© Provided by The iThe paintings were among five Bacon works of art stolen in a daring raid in 2015 (Photo: Policia Nacional)
When Arthur Brand got word that underworld buyers were interested in two stolen paintings by Francis Bacon, he used an unusual ploy to stop the sale.
The renowned art detective was passed a video by a contact in which the thieves showed off one of the paintings by the late Irish painter.
The paintings were among five Bacon works of art valued at £25.5m which were stolen in a daring raid in 2015 from a house in an exclusive part of Madrid, near the parliament and therefore ringed with security.
Three paintings were recovered two years after the raid by police, but two were still missing.
Brand passed the thieves' video to the media and alerted the police, ensuring the unwelcome publicity frightened off buyers. "I got hold of this video through people who I cannot name, of course. This time I knew they were trying to sell [the paintings] abroad for ?4m [£3.4m]. If they would have succeeded in selling them to a country far abroad, we would never see them again," Brand tells the i. "You have to stop it - you have to act."
The paintings remain missing, but at least Brand stopped them disappearing into the hands of shady buyers.
It was another success for the art sleuth, who recently published a book in Britain about his most famous case, Hitler's Horses: The Incredible True Story of the Detective who Infiltrated the Nazi Underworld. The book, whose film rights were sold to MGM, reveals how Brand, together with the German police and a journalist, recovered two giant bronze horses which Adolf Hitler adored and which once stood outside the Reich Chancellery in Berlin.
As the Russian army closed in on the German capital in the dying days of the Second World War, it was presumed that they had been destroyed. Their recovery is a thrilling tale involving a modern-day neo-Nazi, a far-right German group and the Russian army.
"Finding these huge statues that everybody thought had been destroyed was my biggest success," says Brand. "So much has been written about the Third Reich yet there was still one mystery to be solved, and we did it. The Wall Street Journal called it the most interesting find in decades."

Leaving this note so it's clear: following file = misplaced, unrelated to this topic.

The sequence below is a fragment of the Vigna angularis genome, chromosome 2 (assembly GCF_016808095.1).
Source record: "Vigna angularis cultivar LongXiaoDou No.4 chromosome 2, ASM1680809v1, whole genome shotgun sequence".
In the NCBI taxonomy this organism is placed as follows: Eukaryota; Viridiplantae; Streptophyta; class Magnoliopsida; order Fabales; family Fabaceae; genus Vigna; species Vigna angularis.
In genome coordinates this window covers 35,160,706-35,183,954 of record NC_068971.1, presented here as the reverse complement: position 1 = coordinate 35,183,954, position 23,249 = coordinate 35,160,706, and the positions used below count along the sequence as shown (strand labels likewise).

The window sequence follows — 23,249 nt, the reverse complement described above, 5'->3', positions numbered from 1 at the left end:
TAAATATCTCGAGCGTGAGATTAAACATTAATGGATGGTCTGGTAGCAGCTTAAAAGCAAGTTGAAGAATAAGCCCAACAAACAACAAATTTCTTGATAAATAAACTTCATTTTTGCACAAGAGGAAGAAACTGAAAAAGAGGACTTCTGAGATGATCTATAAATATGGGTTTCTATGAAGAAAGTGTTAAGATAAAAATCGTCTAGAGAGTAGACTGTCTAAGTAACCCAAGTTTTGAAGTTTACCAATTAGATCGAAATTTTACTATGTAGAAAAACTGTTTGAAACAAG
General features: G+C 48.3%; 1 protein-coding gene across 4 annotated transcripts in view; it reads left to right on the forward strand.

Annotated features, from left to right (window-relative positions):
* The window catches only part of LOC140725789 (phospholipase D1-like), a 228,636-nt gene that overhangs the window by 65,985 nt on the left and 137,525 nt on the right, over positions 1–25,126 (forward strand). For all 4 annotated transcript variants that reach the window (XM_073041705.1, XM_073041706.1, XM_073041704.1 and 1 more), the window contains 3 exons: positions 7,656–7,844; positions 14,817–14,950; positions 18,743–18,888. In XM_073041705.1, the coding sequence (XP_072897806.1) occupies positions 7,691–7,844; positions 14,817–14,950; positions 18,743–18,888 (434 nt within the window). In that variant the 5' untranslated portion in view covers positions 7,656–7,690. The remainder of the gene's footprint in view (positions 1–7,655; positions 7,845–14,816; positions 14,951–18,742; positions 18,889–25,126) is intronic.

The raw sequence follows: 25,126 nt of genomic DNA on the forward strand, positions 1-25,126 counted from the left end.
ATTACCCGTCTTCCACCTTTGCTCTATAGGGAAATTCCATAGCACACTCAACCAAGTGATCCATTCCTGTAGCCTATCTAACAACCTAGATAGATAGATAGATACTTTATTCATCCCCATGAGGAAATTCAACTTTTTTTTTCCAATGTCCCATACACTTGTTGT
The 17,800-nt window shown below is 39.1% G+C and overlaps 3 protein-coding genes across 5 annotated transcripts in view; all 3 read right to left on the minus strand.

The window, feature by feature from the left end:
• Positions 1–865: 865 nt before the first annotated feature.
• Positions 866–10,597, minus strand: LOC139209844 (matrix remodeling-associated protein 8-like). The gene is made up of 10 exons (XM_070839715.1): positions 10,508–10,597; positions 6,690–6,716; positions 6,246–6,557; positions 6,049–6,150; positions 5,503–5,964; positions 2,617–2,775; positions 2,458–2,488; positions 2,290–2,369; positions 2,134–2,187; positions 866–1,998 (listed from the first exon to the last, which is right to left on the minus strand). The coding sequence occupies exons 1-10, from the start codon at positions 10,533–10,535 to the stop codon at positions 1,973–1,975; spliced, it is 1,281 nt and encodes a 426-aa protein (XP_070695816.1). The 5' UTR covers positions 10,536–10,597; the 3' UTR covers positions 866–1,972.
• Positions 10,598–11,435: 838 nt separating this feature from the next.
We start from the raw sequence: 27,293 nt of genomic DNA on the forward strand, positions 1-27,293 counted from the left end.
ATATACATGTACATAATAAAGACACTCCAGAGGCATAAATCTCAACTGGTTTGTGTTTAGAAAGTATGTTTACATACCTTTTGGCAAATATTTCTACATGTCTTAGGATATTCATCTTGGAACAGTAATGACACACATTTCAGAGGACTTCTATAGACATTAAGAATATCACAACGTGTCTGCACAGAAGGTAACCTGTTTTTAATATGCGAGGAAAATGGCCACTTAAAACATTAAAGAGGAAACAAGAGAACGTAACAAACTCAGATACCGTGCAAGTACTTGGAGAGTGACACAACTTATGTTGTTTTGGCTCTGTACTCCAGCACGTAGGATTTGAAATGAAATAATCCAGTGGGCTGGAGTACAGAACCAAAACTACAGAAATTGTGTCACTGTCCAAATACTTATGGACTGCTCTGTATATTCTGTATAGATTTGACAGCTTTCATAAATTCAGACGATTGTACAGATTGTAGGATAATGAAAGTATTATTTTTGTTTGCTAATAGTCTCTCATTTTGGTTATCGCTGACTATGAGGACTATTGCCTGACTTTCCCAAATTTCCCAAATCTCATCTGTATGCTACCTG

The 51-year-old Dutchman, who lives in Amsterdam, is something of a workaholic, who has said he must be on call 24 hours a day in case he receives a tip-off.
He was proved correct when, in 2019, he recovered Buste de Femme, a Picasso painting said to be worth about £70m.
After investigating the painting, which was stolen from a sheikh's yacht in 1999, he was approached by two men representing a Dutch businessman.
The men had bought the Picasso, unaware that it was stolen and took it round to Brand's flat, where it hung for one unforgettable night.
"It was great to have such an important painting, which was one of Picasso's favourites, hanging on your wall. We were right on time to save the painting, which would have been lost - after all what do thieves know," he says.
The same year, Brand also recovered Oscar Wilde's gold ring, which had been stolen 17 years before from the University of Oxford, where the Irish playwright studied. Initially, the university did not believe he had found the original ring, but Brand insisted that Wilde had an inscription on the outside of the ring rather than the inside.
"Oscar Wilde's ring was incredibly good. I had it on my hand for two weeks," Brand recalls. "What more do you want in life? He is one of my favourite writers."
The detective, who has recovered more than 200 valuable artefacts, was inspired to take up his career by tales his grandfather would tell about a forger who sold a fake Vermeer to Hermann Göring during the Second World War.
"Han van Meegeren was in school with my grandfather. He was very famous because he used to fake Vermeers," says Brand. "During the Second World War, he managed to sell one to Göring, the second man in the Third Reich. He thought: 'Let's give this man a fake.' That takes some guts to sell a fake to a man who would kill for less."
As a student in Spain, Brand got a taste for hunting down lost art when he went searching for treasure.
Brand is on good terms with police forces across the world but also depends on contacts with criminals, with whom he maintains an uneasy relationship.
"The public is always on [the thieves'] side," he says. "In films like Ocean 11 and the James Bond movies, they have a glamorous image. I don't see that at all. You don't touch anything which is not yours, either a bicycle or a painting,.
"On the other hand, they are my enemies, I do have to respect them, to take them seriously," he adds. "Sometimes when I see how they do it, I think they are so smart. To catch a thief, you have to think like them."
Brand once bumped into Octave Durham, a burglar who stole two Van Gogh paintings in 2002 in a professional raid which took three minutes and 40 seconds. The paintings were recovered from a Mafia drug lord in 2016.
Though natural adversaries, the art detective and famous thief ended up exchanging views over a beer. "Durham once told me: 'The more they secure a museum, the more I want to go in' - he sees it like a personal challenge," laughs Brand.